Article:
Faith and Science

There is a common myth in our world today that science and faith are opposed to each other. Looking on social media, many people oversimplify the relationship between the two in order to support their atheism or their fundamentalism.

From one side, I’ve had many students come to my class thinking that science has debunked religion. The idea they have in their head is that religion is superstition that has now been disproved by the scientific method. When I ask them which science has disproved religion and how, they are not sure. The closest thing they point to is evolution. On the other side, I have encountered fundamentalists who work incredibly hard to squeeze some of the Biblical stories into the scientific data or they decide to dismiss the data altogether. Both of these extremes narrows the view of both science and faith and causes great confusion when applied too broadly.

A quick search on Amazon will show you many books that can give an in-depth analysis of the issues. This article will be the briefest of overviews about some of the guiding principles to have in mind if someone brings to you this subject.

During the Enlightenment, scientific reasoning came to prominence. Dr. Peter Kreeft makes the point that science started becoming popular at the same time as alchemy. His point was that there seemed to be a similar goal in the conquest of the natural world to bend it to the will of man. The only reason why alchemy was abandoned and science adopted, according to Kreeft, is that science worked while alchemy did not.

The scientific method works so well because it is based on two fundamental principles: doubt and empiricism. Doubt is incredibly helpful to science. Every assumption is subject to challenge, question, and attack. Everything can be called into question. This is very helpful because it helps prevent you from relying on unproven assumptions that can lead into error. Albert Einstein worked incredibly hard to come up with his theory of relativity. But almost immediately, he began setting up criteria under which it could be attacked and disproved. That is because while he thought that his theory was the best explanation for the data, he left himself open to doubt and the possibility of a better theory.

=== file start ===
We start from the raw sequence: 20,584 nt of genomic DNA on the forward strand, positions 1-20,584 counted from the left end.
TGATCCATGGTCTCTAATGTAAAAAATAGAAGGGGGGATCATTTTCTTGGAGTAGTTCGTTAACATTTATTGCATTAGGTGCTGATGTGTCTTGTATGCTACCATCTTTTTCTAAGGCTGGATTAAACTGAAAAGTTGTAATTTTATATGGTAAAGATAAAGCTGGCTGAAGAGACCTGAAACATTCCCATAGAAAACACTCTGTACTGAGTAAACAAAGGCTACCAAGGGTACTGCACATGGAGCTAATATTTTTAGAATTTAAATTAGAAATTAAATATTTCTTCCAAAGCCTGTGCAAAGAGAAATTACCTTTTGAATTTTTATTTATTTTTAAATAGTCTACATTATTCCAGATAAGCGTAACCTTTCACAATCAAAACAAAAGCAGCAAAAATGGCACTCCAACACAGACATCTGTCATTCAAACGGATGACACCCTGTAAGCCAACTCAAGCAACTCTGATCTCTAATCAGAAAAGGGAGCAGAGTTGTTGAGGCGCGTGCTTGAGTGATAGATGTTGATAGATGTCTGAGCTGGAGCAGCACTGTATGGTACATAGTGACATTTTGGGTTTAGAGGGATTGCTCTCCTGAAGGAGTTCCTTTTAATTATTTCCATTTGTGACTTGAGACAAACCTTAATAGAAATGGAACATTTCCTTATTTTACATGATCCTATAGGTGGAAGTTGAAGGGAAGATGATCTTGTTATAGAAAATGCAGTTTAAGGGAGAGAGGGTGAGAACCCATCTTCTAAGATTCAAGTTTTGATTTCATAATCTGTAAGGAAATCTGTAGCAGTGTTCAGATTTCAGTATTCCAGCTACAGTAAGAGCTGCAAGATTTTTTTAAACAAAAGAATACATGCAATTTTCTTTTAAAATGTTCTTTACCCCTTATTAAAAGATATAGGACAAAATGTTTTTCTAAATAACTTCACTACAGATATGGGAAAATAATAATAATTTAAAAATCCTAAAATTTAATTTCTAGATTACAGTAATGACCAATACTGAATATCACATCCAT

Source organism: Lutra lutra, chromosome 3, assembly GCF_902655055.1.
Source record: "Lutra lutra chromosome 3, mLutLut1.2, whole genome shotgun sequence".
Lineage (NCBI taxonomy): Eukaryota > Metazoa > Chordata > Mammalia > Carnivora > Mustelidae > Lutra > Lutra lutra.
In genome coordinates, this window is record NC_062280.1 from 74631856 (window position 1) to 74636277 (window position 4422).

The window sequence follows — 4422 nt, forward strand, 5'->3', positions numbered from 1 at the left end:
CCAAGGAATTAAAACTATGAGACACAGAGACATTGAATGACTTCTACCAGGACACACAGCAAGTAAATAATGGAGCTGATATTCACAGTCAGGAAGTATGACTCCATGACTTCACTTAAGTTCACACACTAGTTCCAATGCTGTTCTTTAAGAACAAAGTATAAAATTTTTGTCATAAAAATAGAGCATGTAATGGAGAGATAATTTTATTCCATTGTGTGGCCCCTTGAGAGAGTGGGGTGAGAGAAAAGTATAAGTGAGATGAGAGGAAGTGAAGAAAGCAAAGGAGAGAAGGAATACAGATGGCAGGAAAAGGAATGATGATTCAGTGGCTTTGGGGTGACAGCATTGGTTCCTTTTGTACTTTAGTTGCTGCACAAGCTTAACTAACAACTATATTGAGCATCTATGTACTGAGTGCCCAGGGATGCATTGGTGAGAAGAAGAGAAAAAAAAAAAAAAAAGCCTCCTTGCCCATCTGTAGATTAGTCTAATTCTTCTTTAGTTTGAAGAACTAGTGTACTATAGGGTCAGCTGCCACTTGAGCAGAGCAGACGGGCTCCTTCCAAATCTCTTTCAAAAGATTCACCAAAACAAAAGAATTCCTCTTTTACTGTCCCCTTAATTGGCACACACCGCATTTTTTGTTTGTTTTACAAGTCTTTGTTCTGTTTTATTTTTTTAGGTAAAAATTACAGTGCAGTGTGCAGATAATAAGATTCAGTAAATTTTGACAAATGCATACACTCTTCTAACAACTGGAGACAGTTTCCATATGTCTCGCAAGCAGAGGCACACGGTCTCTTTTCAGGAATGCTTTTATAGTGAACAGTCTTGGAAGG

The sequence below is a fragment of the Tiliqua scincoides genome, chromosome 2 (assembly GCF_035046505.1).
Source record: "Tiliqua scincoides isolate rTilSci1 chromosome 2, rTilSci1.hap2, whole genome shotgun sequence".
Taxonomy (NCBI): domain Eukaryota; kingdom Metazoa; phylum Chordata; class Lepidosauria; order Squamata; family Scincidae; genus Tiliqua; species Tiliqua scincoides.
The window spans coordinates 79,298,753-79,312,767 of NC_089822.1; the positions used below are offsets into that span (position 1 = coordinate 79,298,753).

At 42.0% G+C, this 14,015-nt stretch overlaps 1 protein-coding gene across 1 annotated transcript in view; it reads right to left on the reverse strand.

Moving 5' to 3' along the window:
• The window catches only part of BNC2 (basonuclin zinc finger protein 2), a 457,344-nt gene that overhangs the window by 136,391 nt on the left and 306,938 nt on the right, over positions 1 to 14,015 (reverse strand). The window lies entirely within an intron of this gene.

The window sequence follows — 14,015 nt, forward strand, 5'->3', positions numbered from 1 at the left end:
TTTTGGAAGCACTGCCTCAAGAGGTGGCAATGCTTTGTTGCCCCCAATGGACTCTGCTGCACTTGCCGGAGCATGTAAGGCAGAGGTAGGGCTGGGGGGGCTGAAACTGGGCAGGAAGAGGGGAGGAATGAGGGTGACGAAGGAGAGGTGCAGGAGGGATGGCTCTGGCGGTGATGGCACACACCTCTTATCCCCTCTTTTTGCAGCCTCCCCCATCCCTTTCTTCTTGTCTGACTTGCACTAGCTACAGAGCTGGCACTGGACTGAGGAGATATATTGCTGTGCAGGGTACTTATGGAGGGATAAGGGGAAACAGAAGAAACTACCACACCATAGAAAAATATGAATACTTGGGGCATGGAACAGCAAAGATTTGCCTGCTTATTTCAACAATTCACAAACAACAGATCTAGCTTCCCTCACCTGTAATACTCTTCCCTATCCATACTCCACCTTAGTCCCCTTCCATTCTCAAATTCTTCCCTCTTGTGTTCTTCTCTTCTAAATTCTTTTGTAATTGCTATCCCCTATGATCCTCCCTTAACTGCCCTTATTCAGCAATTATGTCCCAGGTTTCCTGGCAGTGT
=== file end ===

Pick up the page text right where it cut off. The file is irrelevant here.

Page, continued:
Empiricism means that the only things we can know are things that are physically observed. While this is problematic when applied to some things (which we shall see later), it is very helpful for science. Everything in science must be data driven. There must be some kind of measurable data upon which you can build your theories. You cannot say in science, “I feel like my theory is right.” You must have something that is observably measurable to make your point.

Doubt and Empiricism has done wonders for science.

They are terrible when applied to faith.

Here is where we must be careful. Some people attack faith because it does not survive the scientific method. But there are a few reasons why this might be the case.

Before I move on, I want to make clear that when I talk about “science,” I am talking about what most people have in mind when they use this term: empirical scientific reasoning and data. I am talking about fundamental reason and logic. Reasons itself can prove the existence of God, as St. Thomas Aquinas famously did with his 5 proofs for God’s existence. His proofs are “scientific” in that they are rational and necessary, but they are not empirical in the sense of the modern scientific method.

Empiricism, as we said before, cannot be applied to all areas of life. When it comes to faith, it will always fall short, primarily for two reasons.

The first is that God, by His nature, is pure spirit. That means that God in His divinity does not have a body that is physically measurable. We cannot weigh God, measure God, dissect God, or see God directly with our eyes. There is no scientific instrument that can be used to quantify something that is not, by its nature, physical.